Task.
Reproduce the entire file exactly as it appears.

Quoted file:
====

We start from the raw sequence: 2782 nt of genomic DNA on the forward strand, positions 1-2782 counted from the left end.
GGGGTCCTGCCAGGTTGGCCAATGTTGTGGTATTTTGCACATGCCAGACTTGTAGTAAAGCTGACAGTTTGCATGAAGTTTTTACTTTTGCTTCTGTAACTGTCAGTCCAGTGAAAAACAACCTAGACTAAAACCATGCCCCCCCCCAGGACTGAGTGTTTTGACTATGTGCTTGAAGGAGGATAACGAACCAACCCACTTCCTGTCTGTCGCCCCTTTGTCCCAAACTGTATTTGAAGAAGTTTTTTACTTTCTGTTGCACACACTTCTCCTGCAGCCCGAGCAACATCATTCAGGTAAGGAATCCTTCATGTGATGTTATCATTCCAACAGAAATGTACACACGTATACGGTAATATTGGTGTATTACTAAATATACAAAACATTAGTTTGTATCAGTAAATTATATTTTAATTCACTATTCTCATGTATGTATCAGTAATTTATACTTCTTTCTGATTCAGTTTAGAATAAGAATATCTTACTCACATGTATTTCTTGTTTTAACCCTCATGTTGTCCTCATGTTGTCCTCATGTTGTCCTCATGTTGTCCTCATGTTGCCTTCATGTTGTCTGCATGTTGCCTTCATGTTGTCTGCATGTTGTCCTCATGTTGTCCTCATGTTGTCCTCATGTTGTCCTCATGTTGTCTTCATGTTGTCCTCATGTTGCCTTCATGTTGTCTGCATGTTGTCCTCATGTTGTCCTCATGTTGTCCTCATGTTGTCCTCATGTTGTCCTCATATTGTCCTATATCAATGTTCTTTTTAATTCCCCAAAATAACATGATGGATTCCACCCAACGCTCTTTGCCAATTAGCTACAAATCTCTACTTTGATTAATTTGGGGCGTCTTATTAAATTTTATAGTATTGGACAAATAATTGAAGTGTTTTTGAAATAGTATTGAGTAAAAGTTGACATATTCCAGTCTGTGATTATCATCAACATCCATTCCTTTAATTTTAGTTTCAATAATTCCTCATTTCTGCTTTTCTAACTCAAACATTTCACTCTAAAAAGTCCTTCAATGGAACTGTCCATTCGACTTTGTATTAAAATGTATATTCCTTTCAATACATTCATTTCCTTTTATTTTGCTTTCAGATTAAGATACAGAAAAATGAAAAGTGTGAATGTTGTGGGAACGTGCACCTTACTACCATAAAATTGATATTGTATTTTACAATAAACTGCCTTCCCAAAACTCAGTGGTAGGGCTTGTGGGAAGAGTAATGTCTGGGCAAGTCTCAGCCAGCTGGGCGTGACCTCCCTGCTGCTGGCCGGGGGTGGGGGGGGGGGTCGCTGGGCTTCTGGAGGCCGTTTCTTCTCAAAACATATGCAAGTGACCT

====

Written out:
We start from the raw sequence: 2782 nt of genomic DNA on the forward strand, positions 1-2782 counted from the left end.
GGGGTCCTGCCAGGTTGGCCAATGTTGTGGTATTTTGCACATGCCAGACTTGTAGTAAAGCTGACAGTTTGCATGAAGTTTTTACTTTTGCTTCTGTAACTGTCAGTCCAGTGAAAAACAACCTAGACTAAAACCATGCCCCCCCCCAGGACTGAGTGTTTTGACTATGTGCTTGAAGGAGGATAACGAACCAACCCACTTCCTGTCTGTCGCCCCTTTGTCCCAAACTGTATTTGAAGAAGTTTTTTACTTTCTGTTGCACACACTTCTCCTGCAGCCCGAGCAACATCATTCAGGTAAGGAATCCTTCATGTGATGTTATCATTCCAACAGAAATGTACACACGTATACGGTAATATTGGTGTATTACTAAATATACAAAACATTAGTTTGTATCAGTAAATTATATTTTAATTCACTATTCTCATGTATGTATCAGTAATTTATACTTCTTTCTGATTCAGTTTAGAATAAGAATATCTTACTCACATGTATTTCTTGTTTTAACCCTCATGTTGTCCTCATGTTGTCCTCATGTTGTCCTCATGTTGTCCTCATGTTGCCTTCATGTTGTCTGCATGTTGCCTTCATGTTGTCTGCATGTTGTCCTCATGTTGTCCTCATGTTGTCCTCATGTTGTCCTCATGTTGTCTTCATGTTGTCCTCATGTTGCCTTCATGTTGTCTGCATGTTGTCCTCATGTTGTCCTCATGTTGTCCTCATGTTGTCCTCATGTTGTCCTCATATTGTCCTATATCAATGTTCTTTTTAATTCCCCAAAATAACATGATGGATTCCACCCAACGCTCTTTGCCAATTAGCTACAAATCTCTACTTTGATTAATTTGGGGCGTCTTATTAAATTTTATAGTATTGGACAAATAATTGAAGTGTTTTTGAAATAGTATTGAGTAAAAGTTGACATATTCCAGTCTGTGATTATCATCAACATCCATTCCTTTAATTTTAGTTTCAATAATTCCTCATTTCTGCTTTTCTAACTCAAACATTTCACTCTAAAAAGTCCTTCAATGGAACTGTCCATTCGACTTTGTATTAAAATGTATATTCCTTTCAATACATTCATTTCCTTTTATTTTGCTTTCAGATTAAGATACAGAAAAATGAAAAGTGTGAATGTTGTGGGAACGTGCACCTTACTACCATAAAATTGATATTGTATTTTACAATAAACTGCCTTCCCAAAACTCAGTGGTAGGGCTTGTGGGAAGAGTAATGTCTGGGCAAGTCTCAGCCAGCTGGGCGTGACCTCCCTGCTGCTGGCCGGGGGTGGGGGGGGGGGTCGCTGGGCTTCTGGAGGCCGTTTCTTCTCAAAACATATGCAAGTGACCT